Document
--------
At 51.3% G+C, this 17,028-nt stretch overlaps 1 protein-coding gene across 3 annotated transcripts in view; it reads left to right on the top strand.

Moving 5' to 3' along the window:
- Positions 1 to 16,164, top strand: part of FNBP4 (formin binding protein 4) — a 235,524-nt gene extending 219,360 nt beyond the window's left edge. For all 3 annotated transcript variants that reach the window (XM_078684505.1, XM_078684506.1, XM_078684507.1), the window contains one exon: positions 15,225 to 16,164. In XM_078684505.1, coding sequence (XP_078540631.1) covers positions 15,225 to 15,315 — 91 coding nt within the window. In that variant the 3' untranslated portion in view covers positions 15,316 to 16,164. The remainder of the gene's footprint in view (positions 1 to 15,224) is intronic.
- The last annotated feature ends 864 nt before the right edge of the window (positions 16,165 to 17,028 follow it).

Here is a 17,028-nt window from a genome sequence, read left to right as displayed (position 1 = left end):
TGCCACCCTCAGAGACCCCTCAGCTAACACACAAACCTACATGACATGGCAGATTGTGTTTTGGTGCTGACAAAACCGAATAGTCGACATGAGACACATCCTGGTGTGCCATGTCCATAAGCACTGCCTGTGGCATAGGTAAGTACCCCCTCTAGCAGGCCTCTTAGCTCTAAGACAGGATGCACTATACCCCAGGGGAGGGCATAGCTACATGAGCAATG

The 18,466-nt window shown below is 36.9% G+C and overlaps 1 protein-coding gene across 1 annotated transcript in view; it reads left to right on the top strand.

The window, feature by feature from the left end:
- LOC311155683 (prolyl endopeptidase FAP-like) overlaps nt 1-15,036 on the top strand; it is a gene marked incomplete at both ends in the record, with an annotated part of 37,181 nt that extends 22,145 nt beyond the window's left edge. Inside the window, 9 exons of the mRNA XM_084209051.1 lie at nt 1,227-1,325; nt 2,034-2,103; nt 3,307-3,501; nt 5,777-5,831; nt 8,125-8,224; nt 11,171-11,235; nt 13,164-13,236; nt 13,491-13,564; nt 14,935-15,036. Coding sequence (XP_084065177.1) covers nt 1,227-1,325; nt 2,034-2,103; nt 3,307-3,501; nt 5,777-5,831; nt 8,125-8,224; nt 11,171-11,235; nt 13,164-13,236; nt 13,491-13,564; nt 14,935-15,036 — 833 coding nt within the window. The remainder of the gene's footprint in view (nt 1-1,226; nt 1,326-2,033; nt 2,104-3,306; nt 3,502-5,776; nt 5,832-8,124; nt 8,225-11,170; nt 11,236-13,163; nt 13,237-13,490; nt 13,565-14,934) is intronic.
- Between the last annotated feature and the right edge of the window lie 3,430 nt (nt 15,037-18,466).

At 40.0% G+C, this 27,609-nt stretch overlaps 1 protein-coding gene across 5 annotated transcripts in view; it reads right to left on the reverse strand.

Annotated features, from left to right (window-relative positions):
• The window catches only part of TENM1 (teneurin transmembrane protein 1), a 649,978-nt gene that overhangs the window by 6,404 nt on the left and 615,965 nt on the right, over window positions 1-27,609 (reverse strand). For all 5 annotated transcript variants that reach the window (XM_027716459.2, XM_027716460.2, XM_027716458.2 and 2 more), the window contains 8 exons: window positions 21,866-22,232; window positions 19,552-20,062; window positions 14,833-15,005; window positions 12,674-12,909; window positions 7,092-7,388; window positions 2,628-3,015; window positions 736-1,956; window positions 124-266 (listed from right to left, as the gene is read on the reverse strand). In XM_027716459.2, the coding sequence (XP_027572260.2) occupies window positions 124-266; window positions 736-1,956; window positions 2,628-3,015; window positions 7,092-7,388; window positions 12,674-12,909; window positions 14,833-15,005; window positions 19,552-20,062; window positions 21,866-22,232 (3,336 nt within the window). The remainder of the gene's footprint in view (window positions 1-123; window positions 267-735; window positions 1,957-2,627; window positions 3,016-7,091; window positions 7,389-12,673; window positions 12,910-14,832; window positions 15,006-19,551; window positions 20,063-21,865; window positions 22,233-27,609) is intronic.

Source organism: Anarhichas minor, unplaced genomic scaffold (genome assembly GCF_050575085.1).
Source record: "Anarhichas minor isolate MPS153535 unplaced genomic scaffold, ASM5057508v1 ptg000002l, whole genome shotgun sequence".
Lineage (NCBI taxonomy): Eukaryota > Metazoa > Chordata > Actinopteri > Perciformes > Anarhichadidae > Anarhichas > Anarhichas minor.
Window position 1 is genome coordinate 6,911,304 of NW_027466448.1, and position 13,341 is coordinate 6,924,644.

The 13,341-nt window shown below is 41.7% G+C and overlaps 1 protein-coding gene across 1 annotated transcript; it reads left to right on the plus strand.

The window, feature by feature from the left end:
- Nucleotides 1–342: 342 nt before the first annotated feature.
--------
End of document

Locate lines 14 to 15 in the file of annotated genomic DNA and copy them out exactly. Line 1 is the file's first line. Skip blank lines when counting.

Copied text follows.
Source organism: Anarhichas minor, unplaced genomic scaffold (genome assembly GCF_050575085.1).
Source record: "Anarhichas minor isolate MPS153535 unplaced genomic scaffold, ASM5057508v1 ptg000002l, whole genome shotgun sequence".